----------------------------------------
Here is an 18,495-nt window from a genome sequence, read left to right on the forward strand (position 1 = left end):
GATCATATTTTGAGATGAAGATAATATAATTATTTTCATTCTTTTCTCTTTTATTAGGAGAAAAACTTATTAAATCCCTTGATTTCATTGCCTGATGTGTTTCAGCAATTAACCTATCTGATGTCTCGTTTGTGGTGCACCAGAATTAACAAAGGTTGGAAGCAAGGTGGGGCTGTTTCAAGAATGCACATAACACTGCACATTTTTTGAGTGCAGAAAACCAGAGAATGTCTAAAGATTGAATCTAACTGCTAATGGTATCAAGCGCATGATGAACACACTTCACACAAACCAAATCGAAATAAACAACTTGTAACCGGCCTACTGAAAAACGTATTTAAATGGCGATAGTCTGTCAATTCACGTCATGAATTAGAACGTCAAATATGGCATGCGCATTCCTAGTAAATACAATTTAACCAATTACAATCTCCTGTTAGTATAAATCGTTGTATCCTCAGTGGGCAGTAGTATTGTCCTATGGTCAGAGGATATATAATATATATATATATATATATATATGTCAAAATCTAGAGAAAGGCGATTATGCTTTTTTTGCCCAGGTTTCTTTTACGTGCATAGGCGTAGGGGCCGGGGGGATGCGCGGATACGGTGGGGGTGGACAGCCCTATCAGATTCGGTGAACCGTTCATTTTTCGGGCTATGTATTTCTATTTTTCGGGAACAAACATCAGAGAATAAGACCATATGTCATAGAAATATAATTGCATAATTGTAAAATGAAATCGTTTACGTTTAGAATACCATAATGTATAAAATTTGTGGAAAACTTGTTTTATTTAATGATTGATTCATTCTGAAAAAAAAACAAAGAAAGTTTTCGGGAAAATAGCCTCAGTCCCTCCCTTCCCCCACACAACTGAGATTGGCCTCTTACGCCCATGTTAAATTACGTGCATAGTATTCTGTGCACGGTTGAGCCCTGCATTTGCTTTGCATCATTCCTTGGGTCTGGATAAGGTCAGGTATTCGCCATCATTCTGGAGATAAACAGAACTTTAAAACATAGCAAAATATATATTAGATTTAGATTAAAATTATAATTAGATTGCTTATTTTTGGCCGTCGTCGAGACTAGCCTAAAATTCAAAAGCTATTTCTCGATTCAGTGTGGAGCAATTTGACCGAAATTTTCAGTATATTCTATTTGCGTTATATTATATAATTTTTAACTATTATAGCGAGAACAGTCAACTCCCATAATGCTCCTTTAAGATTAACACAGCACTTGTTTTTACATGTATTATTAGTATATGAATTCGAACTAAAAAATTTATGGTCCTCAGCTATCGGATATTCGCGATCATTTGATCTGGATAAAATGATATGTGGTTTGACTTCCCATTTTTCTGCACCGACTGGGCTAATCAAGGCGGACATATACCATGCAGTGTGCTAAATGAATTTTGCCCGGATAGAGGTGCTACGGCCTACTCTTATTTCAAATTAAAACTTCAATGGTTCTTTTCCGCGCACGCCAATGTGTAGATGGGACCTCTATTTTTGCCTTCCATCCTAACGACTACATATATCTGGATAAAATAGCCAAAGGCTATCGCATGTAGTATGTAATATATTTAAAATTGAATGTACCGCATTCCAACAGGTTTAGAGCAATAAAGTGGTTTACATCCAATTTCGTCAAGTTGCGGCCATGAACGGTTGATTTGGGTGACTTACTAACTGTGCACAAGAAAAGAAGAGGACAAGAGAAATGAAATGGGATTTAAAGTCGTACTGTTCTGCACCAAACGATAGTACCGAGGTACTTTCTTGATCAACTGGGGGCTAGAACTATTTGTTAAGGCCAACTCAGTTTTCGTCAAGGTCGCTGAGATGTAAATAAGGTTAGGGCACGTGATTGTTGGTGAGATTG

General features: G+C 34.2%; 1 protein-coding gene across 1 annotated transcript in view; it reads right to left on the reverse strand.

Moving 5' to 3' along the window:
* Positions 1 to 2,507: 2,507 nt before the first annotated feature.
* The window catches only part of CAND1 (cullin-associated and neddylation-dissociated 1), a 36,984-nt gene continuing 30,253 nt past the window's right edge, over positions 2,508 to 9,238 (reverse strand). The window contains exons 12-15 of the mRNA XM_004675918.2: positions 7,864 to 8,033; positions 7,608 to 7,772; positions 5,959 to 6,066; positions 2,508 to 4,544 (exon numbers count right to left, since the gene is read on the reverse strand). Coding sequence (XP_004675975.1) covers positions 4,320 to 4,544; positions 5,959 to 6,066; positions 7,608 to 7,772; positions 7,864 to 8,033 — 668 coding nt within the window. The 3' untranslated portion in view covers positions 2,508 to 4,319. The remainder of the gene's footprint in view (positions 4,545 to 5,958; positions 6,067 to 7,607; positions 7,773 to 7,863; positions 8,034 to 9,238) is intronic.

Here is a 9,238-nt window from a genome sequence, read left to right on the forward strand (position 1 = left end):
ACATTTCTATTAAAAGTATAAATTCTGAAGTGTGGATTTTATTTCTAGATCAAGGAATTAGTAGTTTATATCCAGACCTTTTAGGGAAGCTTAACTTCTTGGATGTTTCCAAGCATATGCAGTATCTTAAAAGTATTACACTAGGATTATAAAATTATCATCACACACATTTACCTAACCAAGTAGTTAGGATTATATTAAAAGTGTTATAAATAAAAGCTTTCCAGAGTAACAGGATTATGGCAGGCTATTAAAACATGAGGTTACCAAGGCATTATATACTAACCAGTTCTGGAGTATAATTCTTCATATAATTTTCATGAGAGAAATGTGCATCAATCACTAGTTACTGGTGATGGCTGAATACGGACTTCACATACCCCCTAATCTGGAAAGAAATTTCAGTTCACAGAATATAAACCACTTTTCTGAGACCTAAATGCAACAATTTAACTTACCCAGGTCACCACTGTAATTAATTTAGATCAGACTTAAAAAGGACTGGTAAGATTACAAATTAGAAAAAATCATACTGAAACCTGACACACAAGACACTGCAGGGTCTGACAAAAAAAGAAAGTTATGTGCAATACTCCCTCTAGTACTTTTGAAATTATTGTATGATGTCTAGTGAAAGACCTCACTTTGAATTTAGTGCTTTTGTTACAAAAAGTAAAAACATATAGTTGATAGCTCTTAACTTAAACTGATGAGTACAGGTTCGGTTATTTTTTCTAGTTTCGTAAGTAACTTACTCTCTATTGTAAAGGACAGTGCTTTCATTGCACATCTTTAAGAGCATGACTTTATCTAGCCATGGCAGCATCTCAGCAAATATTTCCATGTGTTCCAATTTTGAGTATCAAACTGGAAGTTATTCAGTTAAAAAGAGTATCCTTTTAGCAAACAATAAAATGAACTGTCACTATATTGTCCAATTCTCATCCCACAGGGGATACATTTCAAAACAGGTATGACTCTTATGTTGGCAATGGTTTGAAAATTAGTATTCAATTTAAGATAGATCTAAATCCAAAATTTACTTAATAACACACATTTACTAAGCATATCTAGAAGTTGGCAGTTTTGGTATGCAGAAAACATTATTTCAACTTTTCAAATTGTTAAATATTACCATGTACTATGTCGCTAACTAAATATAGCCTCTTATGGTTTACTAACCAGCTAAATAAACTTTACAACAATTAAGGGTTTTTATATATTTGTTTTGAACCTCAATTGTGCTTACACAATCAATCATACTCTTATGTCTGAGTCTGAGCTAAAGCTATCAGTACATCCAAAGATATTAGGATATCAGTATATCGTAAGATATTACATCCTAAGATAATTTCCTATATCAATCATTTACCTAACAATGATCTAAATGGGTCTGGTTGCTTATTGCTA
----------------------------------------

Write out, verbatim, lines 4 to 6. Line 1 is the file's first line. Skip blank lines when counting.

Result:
Moving 5' to 3' along the window:
* Positions 1 to 2,507: 2,507 nt before the first annotated feature.
* The window catches only part of CAND1 (cullin-associated and neddylation-dissociated 1), a 36,984-nt gene continuing 30,253 nt past the window's right edge, over positions 2,508 to 9,238 (reverse strand). The window contains exons 12-15 of the mRNA XM_004675918.2: positions 7,864 to 8,033; positions 7,608 to 7,772; positions 5,959 to 6,066; positions 2,508 to 4,544 (exon numbers count right to left, since the gene is read on the reverse strand). Coding sequence (XP_004675975.1) covers positions 4,320 to 4,544; positions 5,959 to 6,066; positions 7,608 to 7,772; positions 7,864 to 8,033 — 668 coding nt within the window. The 3' untranslated portion in view covers positions 2,508 to 4,319. The remainder of the gene's footprint in view (positions 4,545 to 5,958; positions 6,067 to 7,607; positions 7,773 to 7,863; positions 8,034 to 9,238) is intronic.